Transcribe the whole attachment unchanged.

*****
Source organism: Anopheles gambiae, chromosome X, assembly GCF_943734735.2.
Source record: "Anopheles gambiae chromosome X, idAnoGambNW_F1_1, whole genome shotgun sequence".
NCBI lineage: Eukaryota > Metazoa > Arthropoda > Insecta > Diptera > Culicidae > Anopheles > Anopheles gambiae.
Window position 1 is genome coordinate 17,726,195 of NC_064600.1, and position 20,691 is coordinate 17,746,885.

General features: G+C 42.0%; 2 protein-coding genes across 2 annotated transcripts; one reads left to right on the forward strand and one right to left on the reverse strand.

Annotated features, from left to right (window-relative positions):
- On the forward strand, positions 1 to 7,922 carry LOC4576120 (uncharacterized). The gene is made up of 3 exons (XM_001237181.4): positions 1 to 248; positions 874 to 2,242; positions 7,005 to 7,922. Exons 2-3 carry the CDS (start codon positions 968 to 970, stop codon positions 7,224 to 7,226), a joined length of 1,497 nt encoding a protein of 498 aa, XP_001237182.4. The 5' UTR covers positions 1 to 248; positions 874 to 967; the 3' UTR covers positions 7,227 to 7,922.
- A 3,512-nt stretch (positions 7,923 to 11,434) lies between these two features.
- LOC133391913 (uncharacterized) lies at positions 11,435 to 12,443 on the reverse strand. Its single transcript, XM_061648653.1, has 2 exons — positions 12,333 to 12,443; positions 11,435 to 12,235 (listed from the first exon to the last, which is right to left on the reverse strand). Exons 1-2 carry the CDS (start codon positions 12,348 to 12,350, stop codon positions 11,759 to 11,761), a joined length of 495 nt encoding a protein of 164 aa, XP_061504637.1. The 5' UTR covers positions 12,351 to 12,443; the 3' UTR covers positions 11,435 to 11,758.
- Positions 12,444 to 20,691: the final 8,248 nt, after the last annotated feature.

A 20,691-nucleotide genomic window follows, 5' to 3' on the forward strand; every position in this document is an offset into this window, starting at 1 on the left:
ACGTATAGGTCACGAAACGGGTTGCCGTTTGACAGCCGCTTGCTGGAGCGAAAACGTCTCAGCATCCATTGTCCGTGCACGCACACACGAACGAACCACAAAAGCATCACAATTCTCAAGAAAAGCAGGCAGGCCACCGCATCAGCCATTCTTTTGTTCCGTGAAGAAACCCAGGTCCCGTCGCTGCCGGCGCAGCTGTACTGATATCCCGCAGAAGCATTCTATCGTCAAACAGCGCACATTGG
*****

Source organism: Anopheles gambiae, chromosome X, assembly GCF_943734735.2.
Source record: "Anopheles gambiae chromosome X, idAnoGambNW_F1_1, whole genome shotgun sequence".
NCBI lineage: Eukaryota > Metazoa > Arthropoda > Insecta > Diptera > Culicidae > Anopheles > Anopheles gambiae.
Window position 1 is genome coordinate 17,726,195 of NC_064600.1, and position 20,691 is coordinate 17,746,885.

General features: G+C 42.0%; 2 protein-coding genes across 2 annotated transcripts; one reads left to right on the forward strand and one right to left on the reverse strand.

Annotated features, from left to right (window-relative positions):
- On the forward strand, positions 1 to 7,922 carry LOC4576120 (uncharacterized). The gene is made up of 3 exons (XM_001237181.4): positions 1 to 248; positions 874 to 2,242; positions 7,005 to 7,922. Exons 2-3 carry the CDS (start codon positions 968 to 970, stop codon positions 7,224 to 7,226), a joined length of 1,497 nt encoding a protein of 498 aa, XP_001237182.4. The 5' UTR covers positions 1 to 248; positions 874 to 967; the 3' UTR covers positions 7,227 to 7,922.
- A 3,512-nt stretch (positions 7,923 to 11,434) lies between these two features.
- LOC133391913 (uncharacterized) lies at positions 11,435 to 12,443 on the reverse strand. Its single transcript, XM_061648653.1, has 2 exons — positions 12,333 to 12,443; positions 11,435 to 12,235 (listed from the first exon to the last, which is right to left on the reverse strand). Exons 1-2 carry the CDS (start codon positions 12,348 to 12,350, stop codon positions 11,759 to 11,761), a joined length of 495 nt encoding a protein of 164 aa, XP_061504637.1. The 5' UTR covers positions 12,351 to 12,443; the 3' UTR covers positions 11,435 to 11,758.
- Positions 12,444 to 20,691: the final 8,248 nt, after the last annotated feature.

A 20,691-nucleotide genomic window follows, 5' to 3' on the forward strand; every position in this document is an offset into this window, starting at 1 on the left:
ACGTATAGGTCACGAAACGGGTTGCCGTTTGACAGCCGCTTGCTGGAGCGAAAACGTCTCAGCATCCATTGTCCGTGCACGCACACACGAACGAACCACAAAAGCATCACAATTCTCAAGAAAAGCAGGCAGGCCACCGCATCAGCCATTCTTTTGTTCCGTGAAGAAACCCAGGTCCCGTCGCTGCCGGCGCAGCTGTACTGATATCCCGCAGAAGCATTCTATCGTCAAACAGCGCACATTGG